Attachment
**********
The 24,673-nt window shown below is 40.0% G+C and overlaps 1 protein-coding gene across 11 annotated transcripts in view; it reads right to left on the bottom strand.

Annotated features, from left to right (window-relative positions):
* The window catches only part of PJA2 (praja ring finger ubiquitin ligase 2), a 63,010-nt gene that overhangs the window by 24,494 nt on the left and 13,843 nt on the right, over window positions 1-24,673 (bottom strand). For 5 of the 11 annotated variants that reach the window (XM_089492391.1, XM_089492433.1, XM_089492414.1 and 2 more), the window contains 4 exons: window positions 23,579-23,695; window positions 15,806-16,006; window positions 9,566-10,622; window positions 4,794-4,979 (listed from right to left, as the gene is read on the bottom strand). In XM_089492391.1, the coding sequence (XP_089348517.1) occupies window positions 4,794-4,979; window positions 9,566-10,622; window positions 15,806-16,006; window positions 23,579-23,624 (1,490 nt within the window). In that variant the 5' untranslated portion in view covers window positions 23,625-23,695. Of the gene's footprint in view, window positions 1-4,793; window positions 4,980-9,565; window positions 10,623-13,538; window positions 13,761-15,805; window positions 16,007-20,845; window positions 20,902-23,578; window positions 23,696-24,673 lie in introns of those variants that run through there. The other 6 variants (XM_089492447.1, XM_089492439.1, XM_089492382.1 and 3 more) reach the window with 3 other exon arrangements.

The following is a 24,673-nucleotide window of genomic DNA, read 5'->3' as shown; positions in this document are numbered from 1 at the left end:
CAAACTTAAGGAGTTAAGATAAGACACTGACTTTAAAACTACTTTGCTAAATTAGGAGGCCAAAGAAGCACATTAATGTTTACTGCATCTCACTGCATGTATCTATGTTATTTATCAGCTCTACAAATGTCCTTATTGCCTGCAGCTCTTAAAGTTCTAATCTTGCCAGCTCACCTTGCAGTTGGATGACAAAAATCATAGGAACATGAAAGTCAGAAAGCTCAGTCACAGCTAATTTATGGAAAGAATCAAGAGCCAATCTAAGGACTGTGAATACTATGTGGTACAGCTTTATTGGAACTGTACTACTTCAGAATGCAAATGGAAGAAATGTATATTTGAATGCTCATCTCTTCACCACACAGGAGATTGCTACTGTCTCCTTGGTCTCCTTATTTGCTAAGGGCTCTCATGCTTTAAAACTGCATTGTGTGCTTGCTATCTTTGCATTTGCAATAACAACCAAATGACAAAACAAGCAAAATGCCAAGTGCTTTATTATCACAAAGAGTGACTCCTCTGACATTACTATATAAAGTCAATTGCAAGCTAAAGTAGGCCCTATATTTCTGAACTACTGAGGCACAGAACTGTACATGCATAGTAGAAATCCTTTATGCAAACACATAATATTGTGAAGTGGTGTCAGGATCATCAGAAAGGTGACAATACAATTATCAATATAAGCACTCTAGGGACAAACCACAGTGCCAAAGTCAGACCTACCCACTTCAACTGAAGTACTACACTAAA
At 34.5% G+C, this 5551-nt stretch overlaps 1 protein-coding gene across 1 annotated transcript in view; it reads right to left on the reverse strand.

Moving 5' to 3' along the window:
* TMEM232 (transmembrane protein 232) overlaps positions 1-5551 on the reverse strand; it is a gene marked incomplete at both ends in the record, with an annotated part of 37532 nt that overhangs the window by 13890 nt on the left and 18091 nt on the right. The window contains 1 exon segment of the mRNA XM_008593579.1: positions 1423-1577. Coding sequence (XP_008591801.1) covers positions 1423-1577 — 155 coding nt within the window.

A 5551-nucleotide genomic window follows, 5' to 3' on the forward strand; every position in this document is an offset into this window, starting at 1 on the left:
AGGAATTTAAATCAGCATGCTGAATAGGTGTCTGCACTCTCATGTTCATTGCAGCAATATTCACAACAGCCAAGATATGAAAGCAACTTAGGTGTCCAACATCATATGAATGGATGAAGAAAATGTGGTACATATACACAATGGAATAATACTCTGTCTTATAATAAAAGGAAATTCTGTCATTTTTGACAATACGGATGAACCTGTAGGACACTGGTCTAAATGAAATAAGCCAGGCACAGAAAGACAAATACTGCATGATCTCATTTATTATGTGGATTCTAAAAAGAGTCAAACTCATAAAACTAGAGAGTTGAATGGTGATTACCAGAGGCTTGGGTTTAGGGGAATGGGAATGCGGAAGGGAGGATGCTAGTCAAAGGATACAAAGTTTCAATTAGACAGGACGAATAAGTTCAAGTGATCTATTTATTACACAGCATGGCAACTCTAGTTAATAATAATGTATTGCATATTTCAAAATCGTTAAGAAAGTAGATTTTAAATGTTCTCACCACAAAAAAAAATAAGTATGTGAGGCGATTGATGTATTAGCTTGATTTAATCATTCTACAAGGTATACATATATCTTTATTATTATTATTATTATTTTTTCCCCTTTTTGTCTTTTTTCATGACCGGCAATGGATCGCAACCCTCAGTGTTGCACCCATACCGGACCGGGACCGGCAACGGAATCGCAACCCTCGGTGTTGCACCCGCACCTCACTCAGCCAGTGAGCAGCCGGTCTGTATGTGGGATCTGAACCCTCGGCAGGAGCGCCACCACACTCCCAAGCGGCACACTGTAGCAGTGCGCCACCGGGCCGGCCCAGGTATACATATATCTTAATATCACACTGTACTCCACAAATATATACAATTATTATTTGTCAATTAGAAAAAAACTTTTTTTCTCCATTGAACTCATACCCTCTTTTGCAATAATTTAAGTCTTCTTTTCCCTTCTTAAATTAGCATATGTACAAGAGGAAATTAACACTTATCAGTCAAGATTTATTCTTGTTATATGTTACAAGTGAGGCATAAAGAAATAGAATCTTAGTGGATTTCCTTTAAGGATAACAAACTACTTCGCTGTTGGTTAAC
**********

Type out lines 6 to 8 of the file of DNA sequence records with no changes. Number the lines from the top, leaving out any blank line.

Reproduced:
At 34.5% G+C, this 5551-nt stretch overlaps 1 protein-coding gene across 1 annotated transcript in view; it reads right to left on the reverse strand.

Moving 5' to 3' along the window:
* TMEM232 (transmembrane protein 232) overlaps positions 1-5551 on the reverse strand; it is a gene marked incomplete at both ends in the record, with an annotated part of 37532 nt that overhangs the window by 13890 nt on the left and 18091 nt on the right. The window contains 1 exon segment of the mRNA XM_008593579.1: positions 1423-1577. Coding sequence (XP_008591801.1) covers positions 1423-1577 — 155 coding nt within the window.